It is noteworthy that the optical variability amplitude of V2492 Cyg is significantly higher than typical minima depths of UXors. UXors usually show only 1 − 3 mag fadings and exhibit a characteristic blueing in the faintest state due to the increasing contribution of scattered light from the circumstellar matter to the total brightness of the system. This scattered-light component also naturally limits the observed amplitudes of the brightness variations of UXors (Grinin 1988; Natta & Whitney 2000). That V2492 Cyg exhibits much deeper minima may be related to the fact that the obscuring cloud in this system is probably larger. It covers not only the central star but also the inner part of the circumstellar matter, thus eclipsing any scattered light from the system. In this respect, V2492 Cyg can be regarded as a young and embedded analog of UXors.

We speculate about two possible scenarios concerning the origin of the obscuring structure. One is a pre-existing, long-lived orbiting dust structure that moves in/out of the line of sight. The other is a transient appearance/disappearance of dust clouds in the system, due either to dust condensation/evaporation driven by the changing accretion heating or released from an accretion disk surface by turbulence (Turner et al. 2010). Due to its large opacity, the cloud casts a shadow onto the outer parts of the circumstellar matter, decreasing the far-infrared thermal emission of the shadowed area. In the case of the permanent orbiting cloud, this shadow would not change the total integrated far-infrared flux. However, in the transient case, depending on the solid angle as seen from the star, detectable far-infrared flux changes may occur (as was seen in the case of PV Cep, see Fig. 3 of Kun et al. 2011). Since part of the far-infrared radiation comes from an optically thin medium (envelope, disk surface), the flux changes should be synchronous with the optical/near-infrared flux changes. In our 70   μm Herschel monitoring (Sect. 3.2), we observed no detectable flux changes at 70   μm or 160   μm. Although this result does not completely exclude the transient scenario (if the solid angle of the cloud is small enough or the relative contribution of optically thin emission to the total far-infrared flux is low), it favors the long-lived dust structure. A consequence of the latter scenario is some periodicity in the light variations, possibly corresponding to the deep minima in Fig. 1. The small-scale variability seen in our light curves might correspond to smaller inhomogeneities within the obscuring cloud.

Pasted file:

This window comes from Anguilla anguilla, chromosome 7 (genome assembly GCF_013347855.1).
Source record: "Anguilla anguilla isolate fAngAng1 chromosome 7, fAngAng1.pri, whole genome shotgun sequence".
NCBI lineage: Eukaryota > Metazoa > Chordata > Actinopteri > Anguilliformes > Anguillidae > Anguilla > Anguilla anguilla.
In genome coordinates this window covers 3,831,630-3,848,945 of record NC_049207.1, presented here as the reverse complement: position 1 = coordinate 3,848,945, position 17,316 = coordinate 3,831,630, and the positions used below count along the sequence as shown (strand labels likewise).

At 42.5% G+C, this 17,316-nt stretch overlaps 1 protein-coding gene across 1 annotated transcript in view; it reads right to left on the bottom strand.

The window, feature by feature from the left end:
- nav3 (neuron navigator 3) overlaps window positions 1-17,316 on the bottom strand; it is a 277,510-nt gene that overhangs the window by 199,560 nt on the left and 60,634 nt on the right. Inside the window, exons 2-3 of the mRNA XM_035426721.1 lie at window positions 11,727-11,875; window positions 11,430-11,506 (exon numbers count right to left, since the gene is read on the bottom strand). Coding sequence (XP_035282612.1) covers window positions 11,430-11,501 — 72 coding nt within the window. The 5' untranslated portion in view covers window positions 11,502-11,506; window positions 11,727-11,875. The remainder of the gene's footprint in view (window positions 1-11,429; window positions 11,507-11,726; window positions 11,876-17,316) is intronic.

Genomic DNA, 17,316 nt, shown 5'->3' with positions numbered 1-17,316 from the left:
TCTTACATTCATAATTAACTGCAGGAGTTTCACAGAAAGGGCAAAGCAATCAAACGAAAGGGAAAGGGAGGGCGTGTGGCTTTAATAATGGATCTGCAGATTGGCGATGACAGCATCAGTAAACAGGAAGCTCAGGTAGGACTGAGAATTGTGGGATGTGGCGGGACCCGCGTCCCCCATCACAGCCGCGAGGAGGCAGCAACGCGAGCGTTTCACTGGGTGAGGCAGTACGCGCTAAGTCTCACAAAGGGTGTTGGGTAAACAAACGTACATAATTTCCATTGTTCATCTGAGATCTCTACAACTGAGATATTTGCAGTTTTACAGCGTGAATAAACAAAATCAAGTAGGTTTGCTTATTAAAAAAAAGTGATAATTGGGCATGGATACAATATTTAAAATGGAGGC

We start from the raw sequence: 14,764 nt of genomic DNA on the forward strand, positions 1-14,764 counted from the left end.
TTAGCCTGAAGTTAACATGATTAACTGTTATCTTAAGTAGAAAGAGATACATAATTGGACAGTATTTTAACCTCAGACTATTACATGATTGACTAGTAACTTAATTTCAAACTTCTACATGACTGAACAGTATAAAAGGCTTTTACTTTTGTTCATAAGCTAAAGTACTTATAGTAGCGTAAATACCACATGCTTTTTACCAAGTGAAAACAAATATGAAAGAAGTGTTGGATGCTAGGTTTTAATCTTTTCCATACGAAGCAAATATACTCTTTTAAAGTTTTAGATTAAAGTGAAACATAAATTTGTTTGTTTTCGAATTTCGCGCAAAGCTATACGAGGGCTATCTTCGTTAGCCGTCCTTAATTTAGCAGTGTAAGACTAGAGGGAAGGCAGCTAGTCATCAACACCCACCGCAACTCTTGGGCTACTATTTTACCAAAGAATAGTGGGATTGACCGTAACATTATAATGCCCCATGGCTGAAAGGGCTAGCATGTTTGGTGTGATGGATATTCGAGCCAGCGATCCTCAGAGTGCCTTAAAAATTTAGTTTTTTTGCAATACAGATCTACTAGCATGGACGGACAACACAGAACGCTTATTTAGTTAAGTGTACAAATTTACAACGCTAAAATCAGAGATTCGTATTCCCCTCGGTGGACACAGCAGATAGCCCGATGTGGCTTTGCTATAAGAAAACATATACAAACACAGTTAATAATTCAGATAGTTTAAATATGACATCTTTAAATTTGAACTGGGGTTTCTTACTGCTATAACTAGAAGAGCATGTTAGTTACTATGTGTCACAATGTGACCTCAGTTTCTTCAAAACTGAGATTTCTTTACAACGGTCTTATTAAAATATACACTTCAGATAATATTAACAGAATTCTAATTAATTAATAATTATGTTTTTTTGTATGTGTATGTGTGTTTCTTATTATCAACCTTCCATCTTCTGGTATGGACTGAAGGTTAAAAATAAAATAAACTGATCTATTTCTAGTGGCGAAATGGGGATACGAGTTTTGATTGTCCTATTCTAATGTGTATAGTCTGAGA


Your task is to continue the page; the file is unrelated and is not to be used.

Although changing extinction is very likely the dominant factor in the light variations of V2492 Cyg, our observations indicate that there are additional effects, too. Figure 2 shows that while the VRI and 3.6 − 4.5   μm magnitude changes are consistent with the reddening, the JHKS amplitudes are higher. In order to explain this, we may consider a scenario where there is scattered light from the directly illuminated side of the obscuring dust cloud. When the cloud passes out of the line of sight and moves behind the central source, the source becomes unobscured on one hand and on the other, an additional scattered light component appears. Another effect, expected to be most important at the same orbital phase, may be extra near-infrared thermal radiation from the orbiting dust cloud. These effects act in the same direction and could qualitatively explain the larger JHKS variability amplitudes seen in Fig. 2.